New Traditions On The Horizon

New Traditions On The Horizon

From small changes to big ones, ‘tis the season!

Making Ripples

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Maybe Christmas morning starts with a vegan breakfast. It could be part of a new tradition that all animal lives matter.

The holiday season is in full swing, but our traditions don’t have to be harmful to our health, other people or the environment. They can be just as joyous (albeit perhaps less nostalgic) without doing any damage. Of course, the term “harmless” is going to be slightly subjective and most useful only in comparison to worse alternatives, and perfection cannot be achieved – so don’t stress about it. Only you know your own holiday traditions, so only you can analyze what harm they may be doing or what feels right in changing anything about them.

These are just a few ideas to provoke a thoughtful, loving approach to the holidays and hopefully inspire new traditions or a makeover of old traditions that need an upgrade into a more modern world in which everyone’s life matters greatly (including people we don’t know, animals and the natural environment, which sustains us all).

Do you already think a lot about making a difference around the holidays? Maybe there is a family tradition that’s been going on for generations that could be enhanced or expanded. For example, charities are often overwhelmed with support during December, but they struggle to get enough donations the rest of the year. If your family already does a service activity, you might expand that into a plan for one service project each month of 2018. At the end of that year, every member of the family could briefly share which one was the most meaningful to them and why.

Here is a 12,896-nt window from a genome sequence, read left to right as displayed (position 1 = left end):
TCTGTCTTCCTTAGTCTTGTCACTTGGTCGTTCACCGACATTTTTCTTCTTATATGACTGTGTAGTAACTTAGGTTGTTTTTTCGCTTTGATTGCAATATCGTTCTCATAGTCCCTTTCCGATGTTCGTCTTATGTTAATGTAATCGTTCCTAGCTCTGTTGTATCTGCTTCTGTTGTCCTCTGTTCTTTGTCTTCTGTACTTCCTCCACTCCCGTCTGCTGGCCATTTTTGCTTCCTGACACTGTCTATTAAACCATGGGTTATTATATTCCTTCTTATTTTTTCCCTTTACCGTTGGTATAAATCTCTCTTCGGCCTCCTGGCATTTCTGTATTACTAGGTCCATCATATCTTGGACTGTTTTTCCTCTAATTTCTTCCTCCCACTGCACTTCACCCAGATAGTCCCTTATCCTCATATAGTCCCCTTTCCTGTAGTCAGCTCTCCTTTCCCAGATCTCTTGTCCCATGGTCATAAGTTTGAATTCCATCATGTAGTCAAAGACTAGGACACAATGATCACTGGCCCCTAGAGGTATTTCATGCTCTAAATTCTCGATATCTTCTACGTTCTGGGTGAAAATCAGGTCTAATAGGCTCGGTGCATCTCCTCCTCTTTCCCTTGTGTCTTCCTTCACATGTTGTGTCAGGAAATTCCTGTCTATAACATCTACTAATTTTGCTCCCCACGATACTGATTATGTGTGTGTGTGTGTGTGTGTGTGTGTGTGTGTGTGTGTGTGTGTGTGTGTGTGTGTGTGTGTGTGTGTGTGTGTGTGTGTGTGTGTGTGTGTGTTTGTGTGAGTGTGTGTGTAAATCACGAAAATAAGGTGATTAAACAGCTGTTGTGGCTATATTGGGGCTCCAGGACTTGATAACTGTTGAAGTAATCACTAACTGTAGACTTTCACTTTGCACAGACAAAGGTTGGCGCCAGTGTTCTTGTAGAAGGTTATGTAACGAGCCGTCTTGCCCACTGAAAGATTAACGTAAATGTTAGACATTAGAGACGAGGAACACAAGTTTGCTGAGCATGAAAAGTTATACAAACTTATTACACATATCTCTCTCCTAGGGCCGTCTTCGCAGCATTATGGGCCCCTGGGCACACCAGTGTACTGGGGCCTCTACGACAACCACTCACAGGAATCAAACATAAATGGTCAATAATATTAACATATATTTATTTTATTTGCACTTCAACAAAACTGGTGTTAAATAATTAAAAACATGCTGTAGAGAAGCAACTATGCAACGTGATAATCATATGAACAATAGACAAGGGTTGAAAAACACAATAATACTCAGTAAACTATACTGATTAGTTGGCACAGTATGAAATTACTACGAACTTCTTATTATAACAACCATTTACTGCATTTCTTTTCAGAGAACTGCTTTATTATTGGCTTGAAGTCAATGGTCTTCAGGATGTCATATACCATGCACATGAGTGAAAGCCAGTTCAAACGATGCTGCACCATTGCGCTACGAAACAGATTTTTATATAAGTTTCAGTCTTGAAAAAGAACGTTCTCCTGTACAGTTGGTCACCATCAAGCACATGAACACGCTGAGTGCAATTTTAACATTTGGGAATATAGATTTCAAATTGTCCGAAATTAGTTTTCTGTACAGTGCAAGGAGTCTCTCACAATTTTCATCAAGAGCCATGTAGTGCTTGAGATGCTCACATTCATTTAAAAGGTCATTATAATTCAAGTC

Do you consume an excessive amount of sugar or treats during the holidays which make you feel ill? If you’re sick, it won’t be as much fun, and you can’t make as big a difference in your family, neighborhood or the world. Maybe bake smaller batches of cookies, use healthier recipes or enjoy treats only on the night they’re made, then share them with friends or neighbors who don’t have as much. Meat consumption can also be a problem, as in most cases it creates animal suffering and harms the environment in a myriad of ways. If you don’t want to give it up completely, try going one or two meals without meat and testing gourmet vegan recipes.

For gifts, have you considered how the items are made, how the producers are treated, or whether they harm the air we breathe or the water we drink? If it’s possible and affordable to buy a more ethical gift, do so. Another option that many younger people prefer is to have experiences, not possessions. Family holiday outings, trips, service projects, unique or romantic adventures are often more memorable than a tangible, wrapped gift. Don’t forget to be tourists in your hometown. There are often scenic areas that get overlooked!

Sometimes it’s unavoidable, but travel increases our carbon footprint. Maybe you could purchase carbon offsets, carpool, take a bus or Amtrak instead? Eco-friendly hotels and bed and breakfasts are becoming more common, so seek them out if that’s important to you.

Overall, though, it comes down to what values you hold dear and creative ways to express the holiday hurrah without harming anybody. You could make a simple switch (use recycled gift wrap) or a flying reindeer leap (decorate a living wildlife feeder tree instead) but what matters most is that you care to try. Begin somewhere, and keep going. If you do, someday we could live in a world in which doing the right thing is easy, and people must go out of their way to cause harm.

Amanda Bancroft is a writer, artist, and naturalist building an off-grid cottage for land conservation on Mt. Kessler. She and her husband Ryan blog about their adventures and offer a solar-hosted online educational center on how to make a difference with everyday choices at

Categories: Making Ripples